I am really sick today, and I don't think it is a coincidence that this comes after I've posted my last commentary on Outrageous Fortune. Staring at dysfunction, tunnel vision, and economic injustice for over a week, and then having people posting the same bullshit about how artists ought to quit whining and how nobody put a gun to their head to make them become a playwright/actor/director/designer has probably undermined my immune system.
Machiavelli once said "There is nothing more difficult to carry out, nor more doubtful of success, nor more dangerous to handle, that to institute a new order of things." There is more to that quotation -- something about how you earn the enmity of those who have succeeded in the old system, and the suspicion of those who have begun to experience a little success in it as well. That's been my experience. People prefer the known evil over the possible good.
So now people are talking about self-producing as an end in itself, a way to control one's art instead of being at the mercy of gatekeepers. And I applaud that empowerment with all of my heart. And the loudest applause goes to James Comtois, who has put together some practical information for people. James, in a world of easy and successful self-publishing, you might want to consider formatting this and making at available through Amazon's CreateSpace. I think people might like having a bound copy for reference. So often we hoard our information in the hopes that what we know will give us a leg up on the competition, but that actually prevents the field from advancing. In this world of blogs and self-publishing, we should all start sharing what we know, both good and bad.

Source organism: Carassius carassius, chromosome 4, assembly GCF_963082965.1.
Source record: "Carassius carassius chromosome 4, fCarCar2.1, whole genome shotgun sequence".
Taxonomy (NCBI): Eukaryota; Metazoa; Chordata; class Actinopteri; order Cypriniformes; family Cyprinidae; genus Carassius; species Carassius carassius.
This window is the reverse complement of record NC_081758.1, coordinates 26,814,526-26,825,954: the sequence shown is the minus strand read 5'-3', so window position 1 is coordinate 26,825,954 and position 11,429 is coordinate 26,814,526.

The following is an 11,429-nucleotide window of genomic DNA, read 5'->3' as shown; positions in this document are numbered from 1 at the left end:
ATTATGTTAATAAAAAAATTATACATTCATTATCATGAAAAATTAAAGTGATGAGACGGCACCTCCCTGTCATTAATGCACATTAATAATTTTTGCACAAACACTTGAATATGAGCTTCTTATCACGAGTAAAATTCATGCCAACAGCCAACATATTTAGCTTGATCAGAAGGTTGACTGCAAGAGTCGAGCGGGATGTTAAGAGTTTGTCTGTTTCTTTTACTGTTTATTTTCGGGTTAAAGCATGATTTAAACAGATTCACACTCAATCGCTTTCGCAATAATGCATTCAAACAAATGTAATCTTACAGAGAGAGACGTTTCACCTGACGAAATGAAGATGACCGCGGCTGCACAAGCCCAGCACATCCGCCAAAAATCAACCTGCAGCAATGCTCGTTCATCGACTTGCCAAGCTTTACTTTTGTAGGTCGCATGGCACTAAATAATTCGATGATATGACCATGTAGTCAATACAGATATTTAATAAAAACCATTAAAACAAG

For my part, my contribution is to shift the focus to small places and what Bill Ivey calls the "expressive life." Over at ArtsJournal.com, Ivey, the former NEA head and current director of the Curb Center for Arts, Enterprise, and Public Policy. and who along with his colleague Steven Tepper are publishing some of the most innovative ideas about a new artistic order currently available, began a discussion about shifting the emphasis from "art" and "culture," two terms that carry heavy political and social baggage, to "expressive life." Predictably, he is encountering the usual resistance that Machiavelli predicted hundreds of years ago. Follow the discussion -- it will go on for a couple days -- and note how strong the status quo is when it comes to new ideas. That someone as well-known and well-respected as Bill Ivey is getting such flack gives me, pretty much unknown and oftentimes disrespected, some hope.
Maybe I need to get out my copy of The Prince...